The district court found it to be undisputed, based on the reports of appellant's physicians, that appellant could only work in a totally smoke-free environment. The district court also found that appellant's job took him to all parts of the Tank Command establishment, which in and of itself was quite large and that smoking in the past had been permitted in various parts of the Tank Command. Further, the district court found that appellant never established that he would work in another classification. Therefore, it followed that there was no form of reasonable "accommodation" which was possible for the appellant. That being so, summary judgment was granted for defendants.


It is not in dispute that appellant is a handicapped person within the meaning of the Rehabilitation Act of 1973, 29 U.S.C. Sec. 701 et seq. and 29 C.F.R. Sec. 1613.702(a). Appellant claims to be a "qualified handicapped person" which is defined as:


A handicapped person who, with or without reasonable accommodation, can perform the essential functions of the position in question without endangering the health and safety of the individual or others and who, depending upon the type of appointing authority being used: (1) meets the experience and/or education requirements (which may include passing a written test) of the position in question, or (2) meets the criteria for appointment under one of the special appointing authorities for handicapped persons. 29 C.F.R. Sec. 1613.702(f).


This Court has previously held "that the 'otherwise qualified' inquiry requires a consideration not only of the handicapped applicant's ability to perform the job's essential functions, but also whether a reasonable accommodation by the employer would enable the handicapped person to perform those functions". Hall v. United States Postal Service, 857 F.2d 1073, 1078 (6th Cir.1988). Likewise, it has been held that a qualified handicapped person is one who can perform the essential functions of the job in question. See School Bd. of Nassau County v. Arline, 480 U.S. 273, 107 S.Ct. 1123, 94 L.Ed.2d 307 (1987).


The district court determined that appellant was not a "qualified handicapped person". The undisputed medical evidence presented by appellant's own physicians supported the finding that no reasonable accommodation would be possible. Appellant's reference to improved ventilation and other methods of providing a smoke-free environment do not establish a genuine issue of material fact. None of the evidence appellant points to shows that these alternatives could produce an environment clean enough to meet his undisputed medical need for absolutely pure air. Appellant's job required him to travel throughout the TACOM establishment. Appellant's reference to improved ventilation or the possibility of a smoke-free environment could not meet his medical needs. Without a complete ban on smoking throughout the entire TACOM Unit, appellant could not be accommodated.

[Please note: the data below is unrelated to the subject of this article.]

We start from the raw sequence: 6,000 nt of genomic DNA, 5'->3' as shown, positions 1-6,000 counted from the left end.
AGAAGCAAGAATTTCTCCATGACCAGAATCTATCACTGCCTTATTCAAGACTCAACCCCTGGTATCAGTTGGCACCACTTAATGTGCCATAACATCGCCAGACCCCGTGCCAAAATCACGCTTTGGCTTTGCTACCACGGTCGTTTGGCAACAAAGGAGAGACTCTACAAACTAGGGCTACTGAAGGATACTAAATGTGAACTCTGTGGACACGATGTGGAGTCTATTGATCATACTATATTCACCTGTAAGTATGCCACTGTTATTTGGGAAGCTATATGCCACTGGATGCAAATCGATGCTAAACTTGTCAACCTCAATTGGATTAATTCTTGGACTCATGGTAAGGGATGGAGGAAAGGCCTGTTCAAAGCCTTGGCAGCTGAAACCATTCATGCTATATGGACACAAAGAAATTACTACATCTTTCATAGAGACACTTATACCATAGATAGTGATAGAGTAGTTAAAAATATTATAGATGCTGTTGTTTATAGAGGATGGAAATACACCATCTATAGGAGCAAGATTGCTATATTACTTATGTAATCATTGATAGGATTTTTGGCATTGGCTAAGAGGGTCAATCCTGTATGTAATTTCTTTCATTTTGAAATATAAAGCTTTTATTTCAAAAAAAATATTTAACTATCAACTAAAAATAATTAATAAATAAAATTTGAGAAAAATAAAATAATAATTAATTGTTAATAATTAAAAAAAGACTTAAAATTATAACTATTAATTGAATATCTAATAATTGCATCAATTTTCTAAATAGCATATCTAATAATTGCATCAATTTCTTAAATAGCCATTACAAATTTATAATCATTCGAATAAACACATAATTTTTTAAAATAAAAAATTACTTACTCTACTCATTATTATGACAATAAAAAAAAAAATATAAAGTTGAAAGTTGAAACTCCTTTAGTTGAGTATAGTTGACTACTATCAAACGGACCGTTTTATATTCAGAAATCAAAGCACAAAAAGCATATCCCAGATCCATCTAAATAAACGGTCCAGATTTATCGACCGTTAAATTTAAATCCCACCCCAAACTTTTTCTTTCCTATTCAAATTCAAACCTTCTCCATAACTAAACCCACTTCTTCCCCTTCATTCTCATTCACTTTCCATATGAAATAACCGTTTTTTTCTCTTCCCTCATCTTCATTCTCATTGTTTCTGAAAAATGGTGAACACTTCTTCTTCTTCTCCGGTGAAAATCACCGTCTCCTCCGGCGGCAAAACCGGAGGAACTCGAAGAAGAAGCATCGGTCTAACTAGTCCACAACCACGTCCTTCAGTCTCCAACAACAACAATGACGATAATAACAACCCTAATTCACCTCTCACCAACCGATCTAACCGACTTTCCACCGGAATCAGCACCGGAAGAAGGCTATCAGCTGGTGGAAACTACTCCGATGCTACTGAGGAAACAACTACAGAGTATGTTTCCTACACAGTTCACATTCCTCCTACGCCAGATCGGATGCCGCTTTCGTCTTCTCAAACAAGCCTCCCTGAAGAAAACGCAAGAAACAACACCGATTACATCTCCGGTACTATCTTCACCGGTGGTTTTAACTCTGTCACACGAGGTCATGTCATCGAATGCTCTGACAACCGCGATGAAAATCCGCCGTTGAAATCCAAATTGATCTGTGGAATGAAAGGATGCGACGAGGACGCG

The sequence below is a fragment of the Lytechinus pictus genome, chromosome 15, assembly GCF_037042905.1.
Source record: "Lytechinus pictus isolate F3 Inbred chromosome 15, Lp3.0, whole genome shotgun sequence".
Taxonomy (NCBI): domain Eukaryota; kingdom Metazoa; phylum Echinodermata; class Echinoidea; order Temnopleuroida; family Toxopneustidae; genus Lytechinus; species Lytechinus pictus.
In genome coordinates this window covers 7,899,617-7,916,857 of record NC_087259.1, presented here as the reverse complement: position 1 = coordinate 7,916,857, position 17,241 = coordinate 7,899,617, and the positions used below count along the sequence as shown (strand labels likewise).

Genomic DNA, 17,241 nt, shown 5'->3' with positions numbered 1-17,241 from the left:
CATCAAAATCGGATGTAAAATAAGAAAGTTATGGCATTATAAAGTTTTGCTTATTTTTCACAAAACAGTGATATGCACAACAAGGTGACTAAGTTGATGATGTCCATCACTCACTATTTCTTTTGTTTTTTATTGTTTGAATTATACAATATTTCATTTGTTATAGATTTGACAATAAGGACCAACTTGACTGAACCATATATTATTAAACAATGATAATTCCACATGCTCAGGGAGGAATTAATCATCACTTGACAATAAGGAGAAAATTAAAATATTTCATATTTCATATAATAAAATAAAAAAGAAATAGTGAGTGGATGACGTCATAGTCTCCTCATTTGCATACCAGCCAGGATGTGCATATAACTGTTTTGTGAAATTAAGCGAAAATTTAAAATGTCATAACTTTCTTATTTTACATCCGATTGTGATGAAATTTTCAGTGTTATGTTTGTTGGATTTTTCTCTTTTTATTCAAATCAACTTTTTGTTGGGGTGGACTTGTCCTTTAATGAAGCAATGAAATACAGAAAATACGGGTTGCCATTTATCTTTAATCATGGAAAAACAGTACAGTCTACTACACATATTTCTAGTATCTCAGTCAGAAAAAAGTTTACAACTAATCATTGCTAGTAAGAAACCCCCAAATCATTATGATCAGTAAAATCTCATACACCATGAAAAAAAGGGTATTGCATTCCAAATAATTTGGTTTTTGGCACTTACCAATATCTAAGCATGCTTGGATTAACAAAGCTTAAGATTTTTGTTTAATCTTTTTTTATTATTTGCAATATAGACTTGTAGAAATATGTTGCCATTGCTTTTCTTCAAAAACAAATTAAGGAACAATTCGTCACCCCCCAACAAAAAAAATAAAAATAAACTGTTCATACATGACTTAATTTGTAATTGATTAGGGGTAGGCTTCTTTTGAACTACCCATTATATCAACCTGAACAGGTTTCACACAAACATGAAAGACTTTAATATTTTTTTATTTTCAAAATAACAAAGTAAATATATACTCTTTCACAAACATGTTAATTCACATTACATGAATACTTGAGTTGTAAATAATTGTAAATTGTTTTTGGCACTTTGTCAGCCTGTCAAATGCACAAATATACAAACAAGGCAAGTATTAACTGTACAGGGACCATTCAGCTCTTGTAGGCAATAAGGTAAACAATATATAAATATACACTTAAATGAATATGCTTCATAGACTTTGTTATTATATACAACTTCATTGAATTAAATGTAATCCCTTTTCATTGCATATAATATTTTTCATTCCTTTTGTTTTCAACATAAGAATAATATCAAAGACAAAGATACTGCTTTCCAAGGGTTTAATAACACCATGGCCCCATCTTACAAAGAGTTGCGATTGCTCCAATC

Appellant also appears to be contending that within the 4,500 pages of material that has been filed with the district court, that some additional genuine issue of fact must appear. However, this court is mindful that, "[a] district court is not required to speculate on which portion of the record the non-moving party relies, nor is it obligated to wade through and search the entire record for some specific facts that might support of the non-moving party's claim." InterRoyal Corp. v. Sponseller, 889 F.2d 108, 111 (6th Cir.1989). Appellant has failed to show to this court or the district court any material issue of genuine fact entitling him to relief. Therefore, the district court's order of summary judgment is AFFIRMED.


Appellant next claims the trial court erred in failing to make any ruling on his claim for wrongful discharge and further failed by not remanding the matter to the Federal Circuit Court of Appeals.


Generally, a judicial review of adverse decisions of the Merit Systems Protection Board lies exclusively in the United States Court of Appeals for the Federal Circuit. Lindahl v. Offices of Personnel Management, 470 U.S. 768, 105 S.Ct. 1620, 84 L.Ed.2d 674 (1985). When, however, the adverse ruling arises from a "mixed case" in which the employee also alleges discrimination, the exclusive jurisdiction is vested within the district court. Williams v. Department of the Navy, 715 F.2d 1485 (Fed.Cir.1985) (en banc.). The district court is required to conduct a record review of MSPB's affirmance of the removal decision and a de novo review of the discrimination claim. Ballard v. Tennessee Valley Authority, 768 F.2d 756 (6th Cir.1985). Since this suit clearly was one of a "mixed case", appellant's contention that this case should have been transferred to the Federal Circuit Court of Appeals is without merit. See also, 5 U.S.C. Sec. 7703(b)(2). As to appellant's remaining discharge claims, he has failed to establish in what respect the district court erred in dismissing this claim. Therefore, in view of our decision that Appellant was not an "otherwise qualified" handicapped individual, we decline to address the discharge claims. Therefore, the district court is likewise AFFIRMED.